Laughing at the dictionary

Teddy Roosevelt laughing

Teddy Roosevelt laughing. Maybe he read my Dictionary of Humorous Quotations. Image courtesy of Wikimedia Commons.

One of life’s great pleasures for bookworms like me is the chance to visit a used bookstore. You’ve got the best of both worlds. There are infinite opportunities to seek out literature in every genre you can imagine, and you save money on the books. Sweet!

You stroll leisurely up and down the aisles, pulling out whatever attracts your attention from shelves, crates or tabletops. And if you’re really lucky, you come across a little-known, marvelous gem of a book. In my case, it’s the Dictionary of Humorous Quotations, edited by Evan Esar.

Originally published in 1949, this little paperback book contains a treasure trove of humorous quotations by people all over the world. It is full of sass and wisdom.

There are some of the people you’d expect to see, such as Dorothy Parker, Will Rogers, Mark Twain, George Bernard Shaw and James Thurber, who are known for their humor. The book also has some surprises, such as Abraham Lincoln and Winston Churchill, as well as quite a few people of whom I’ve never heard. Thankfully, Esar put in a few words next to each person’s name so I know when they lived and who they were.

There isn’t room to put all of the quotations here, but I’ll share some of the best. (Hopefully, nobody will take offense, chase me down and whack me upside the head with a dangling participle. I only mean to amuse and I’ll insult each gender equally.) Enjoy!

John Steinbeck — Coney Island: where the surf is one-third water and two-thirds people.

Abraham Lincoln — He can compress the most words into the smallest ideas of any man I ever met.

Helen Rowland — Love, the quest; marriage, the conquest; divorce, the inquest.

Robert Louis Stevenson — He sows hurry and reaps indigestion.

Mark Twain — His money is twice tainted: ‘taint yours and ‘taint mine.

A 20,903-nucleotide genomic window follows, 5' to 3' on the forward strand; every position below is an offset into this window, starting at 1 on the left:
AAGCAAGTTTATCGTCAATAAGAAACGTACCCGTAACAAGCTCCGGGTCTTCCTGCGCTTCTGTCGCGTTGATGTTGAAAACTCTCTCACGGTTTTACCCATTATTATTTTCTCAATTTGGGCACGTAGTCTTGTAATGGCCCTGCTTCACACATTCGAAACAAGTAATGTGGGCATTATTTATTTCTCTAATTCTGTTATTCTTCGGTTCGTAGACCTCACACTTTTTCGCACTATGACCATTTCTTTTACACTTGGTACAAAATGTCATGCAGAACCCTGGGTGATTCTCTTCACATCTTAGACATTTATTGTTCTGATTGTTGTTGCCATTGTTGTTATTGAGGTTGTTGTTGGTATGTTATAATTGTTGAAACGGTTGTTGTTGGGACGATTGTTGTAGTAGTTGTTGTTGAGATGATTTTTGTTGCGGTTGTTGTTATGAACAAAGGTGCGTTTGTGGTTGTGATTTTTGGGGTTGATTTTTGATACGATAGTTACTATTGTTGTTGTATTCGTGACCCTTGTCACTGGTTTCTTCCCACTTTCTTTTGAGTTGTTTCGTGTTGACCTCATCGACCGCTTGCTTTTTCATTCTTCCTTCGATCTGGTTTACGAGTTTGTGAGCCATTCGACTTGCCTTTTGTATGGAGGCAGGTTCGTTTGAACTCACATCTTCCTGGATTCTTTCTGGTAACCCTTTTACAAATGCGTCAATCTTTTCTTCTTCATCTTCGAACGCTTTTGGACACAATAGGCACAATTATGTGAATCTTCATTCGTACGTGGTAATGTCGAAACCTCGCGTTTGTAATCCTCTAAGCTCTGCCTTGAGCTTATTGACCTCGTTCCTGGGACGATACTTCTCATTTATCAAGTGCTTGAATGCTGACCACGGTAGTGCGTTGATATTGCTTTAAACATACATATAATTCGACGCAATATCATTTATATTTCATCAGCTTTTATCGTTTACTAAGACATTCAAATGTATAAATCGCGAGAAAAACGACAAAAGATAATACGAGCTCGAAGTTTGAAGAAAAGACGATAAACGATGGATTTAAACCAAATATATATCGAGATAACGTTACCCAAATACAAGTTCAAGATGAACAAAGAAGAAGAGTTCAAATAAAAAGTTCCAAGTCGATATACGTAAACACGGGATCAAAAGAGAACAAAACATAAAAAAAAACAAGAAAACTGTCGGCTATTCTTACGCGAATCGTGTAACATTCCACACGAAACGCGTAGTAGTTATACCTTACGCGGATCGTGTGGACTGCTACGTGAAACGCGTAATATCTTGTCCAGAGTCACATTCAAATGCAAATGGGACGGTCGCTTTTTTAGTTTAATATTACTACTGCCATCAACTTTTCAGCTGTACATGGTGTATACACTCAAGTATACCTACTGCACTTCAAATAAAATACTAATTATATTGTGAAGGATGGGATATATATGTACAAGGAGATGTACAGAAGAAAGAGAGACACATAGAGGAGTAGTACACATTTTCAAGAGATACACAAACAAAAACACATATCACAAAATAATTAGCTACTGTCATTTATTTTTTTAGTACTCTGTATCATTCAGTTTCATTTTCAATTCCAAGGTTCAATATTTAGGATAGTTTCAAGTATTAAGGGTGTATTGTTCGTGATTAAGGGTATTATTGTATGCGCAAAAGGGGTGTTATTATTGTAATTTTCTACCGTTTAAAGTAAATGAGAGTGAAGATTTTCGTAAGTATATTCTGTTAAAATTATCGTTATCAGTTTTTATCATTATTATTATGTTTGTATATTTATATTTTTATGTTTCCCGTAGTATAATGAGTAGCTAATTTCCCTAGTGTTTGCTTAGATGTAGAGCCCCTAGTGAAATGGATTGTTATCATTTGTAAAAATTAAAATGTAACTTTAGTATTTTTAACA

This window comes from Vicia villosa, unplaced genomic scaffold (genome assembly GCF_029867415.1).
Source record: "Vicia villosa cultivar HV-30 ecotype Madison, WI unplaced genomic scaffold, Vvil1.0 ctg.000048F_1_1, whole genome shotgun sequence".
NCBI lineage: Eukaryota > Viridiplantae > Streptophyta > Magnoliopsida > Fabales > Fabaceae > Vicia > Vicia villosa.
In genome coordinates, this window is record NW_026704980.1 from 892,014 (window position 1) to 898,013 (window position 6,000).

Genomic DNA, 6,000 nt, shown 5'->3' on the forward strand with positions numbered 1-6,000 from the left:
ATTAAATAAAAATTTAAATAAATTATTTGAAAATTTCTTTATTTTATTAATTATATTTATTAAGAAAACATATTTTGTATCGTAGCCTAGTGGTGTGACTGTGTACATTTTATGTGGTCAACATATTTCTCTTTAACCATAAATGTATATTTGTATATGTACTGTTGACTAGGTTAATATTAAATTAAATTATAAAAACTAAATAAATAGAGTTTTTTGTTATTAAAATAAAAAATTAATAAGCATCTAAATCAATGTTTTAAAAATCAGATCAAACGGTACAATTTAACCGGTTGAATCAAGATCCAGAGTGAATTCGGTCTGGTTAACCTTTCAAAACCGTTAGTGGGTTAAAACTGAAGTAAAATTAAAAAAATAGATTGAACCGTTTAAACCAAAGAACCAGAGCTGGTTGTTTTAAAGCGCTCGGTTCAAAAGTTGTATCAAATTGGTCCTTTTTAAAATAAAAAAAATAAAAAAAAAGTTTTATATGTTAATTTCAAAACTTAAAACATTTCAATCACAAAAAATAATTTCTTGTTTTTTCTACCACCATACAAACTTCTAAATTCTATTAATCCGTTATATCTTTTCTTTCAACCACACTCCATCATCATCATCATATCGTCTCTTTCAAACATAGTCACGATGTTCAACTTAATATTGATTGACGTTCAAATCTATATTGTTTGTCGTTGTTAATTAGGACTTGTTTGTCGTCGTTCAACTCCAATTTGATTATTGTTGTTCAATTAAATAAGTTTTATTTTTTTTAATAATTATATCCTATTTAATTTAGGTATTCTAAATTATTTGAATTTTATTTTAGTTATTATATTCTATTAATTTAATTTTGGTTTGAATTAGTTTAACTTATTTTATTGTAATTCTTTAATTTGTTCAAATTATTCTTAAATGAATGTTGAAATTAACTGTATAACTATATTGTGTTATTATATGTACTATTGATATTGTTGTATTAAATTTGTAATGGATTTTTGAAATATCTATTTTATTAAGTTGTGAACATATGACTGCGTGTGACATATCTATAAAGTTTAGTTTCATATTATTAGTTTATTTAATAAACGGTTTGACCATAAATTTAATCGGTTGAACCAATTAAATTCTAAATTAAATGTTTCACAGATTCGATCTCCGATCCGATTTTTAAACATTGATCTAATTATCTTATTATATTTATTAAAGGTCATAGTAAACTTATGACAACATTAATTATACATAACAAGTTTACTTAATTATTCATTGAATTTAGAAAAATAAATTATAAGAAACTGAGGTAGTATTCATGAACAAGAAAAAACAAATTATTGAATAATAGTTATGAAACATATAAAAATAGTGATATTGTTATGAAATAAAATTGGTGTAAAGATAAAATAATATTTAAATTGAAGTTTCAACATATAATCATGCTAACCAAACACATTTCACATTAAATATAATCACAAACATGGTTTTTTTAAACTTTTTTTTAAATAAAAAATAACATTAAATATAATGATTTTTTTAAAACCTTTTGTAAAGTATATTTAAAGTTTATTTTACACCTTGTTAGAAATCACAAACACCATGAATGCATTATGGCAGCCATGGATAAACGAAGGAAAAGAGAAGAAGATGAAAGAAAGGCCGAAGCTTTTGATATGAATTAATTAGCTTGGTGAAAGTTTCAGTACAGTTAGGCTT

Edgar Allan Poe — I have great faith in fools; self-confidence my friends call it.

Oliver Herford — Diplomacy: lying in state.

Dorothy Parker — A girl’s best friend is her mutter.

Lord Palmerston — The best thing for the inside of a man is the outside of a horse.

Franklin Delano Roosevelt — When you get to the end of your rope, tie a knot and hang on.

Mary Heaton Vorse — The art of writing is the art of applying the seat of the pants to the seat of the chair.



Filed under Writing

22 responses to “Laughing at the dictionary

  1. You really should look further into Winston Churchill and his quotes! He was literally a master of trash talking, sort of like a wartime Muhammad Ali.

  2. Great post! I love the Lincoln quote. Who can’t relate to that? Thanks for the giggle. And yay used book stores! There is a place in Baltimore where you can go and leave used books and take as many as you want for free! You would love it. It’s called “The Book Thing.”

  3. Google Paul Keating, the ex-Australian Prime Minister…he’s up there with Churchill for brilliant trash talking.

  4. Jaclyn

    Love this post! The FDR quote is my favorite. I could use that one at work – I’ll have to remember it!

  5. Absolutely wonderful. What a find!

  6. Published in 1949 — and still making us laugh 63 years later. Loved Abe and FDR. 🙂

  7. Anybody who likes to hang out in used bookstores is OK with me. : )

    Great stuff. I’m definitely gonna steal that Eddie Allan Poe line!

  8. gun street girl

    Prospero’s Books in Manassas. Go right now! 😉

  9. nazarioartpainting

    Good post. I love the Abraham Lincoln quote: “Whatever you are, be a good one.”

  10. Too funny! Love the “taint yours, taint mine” and “mutter”!!!


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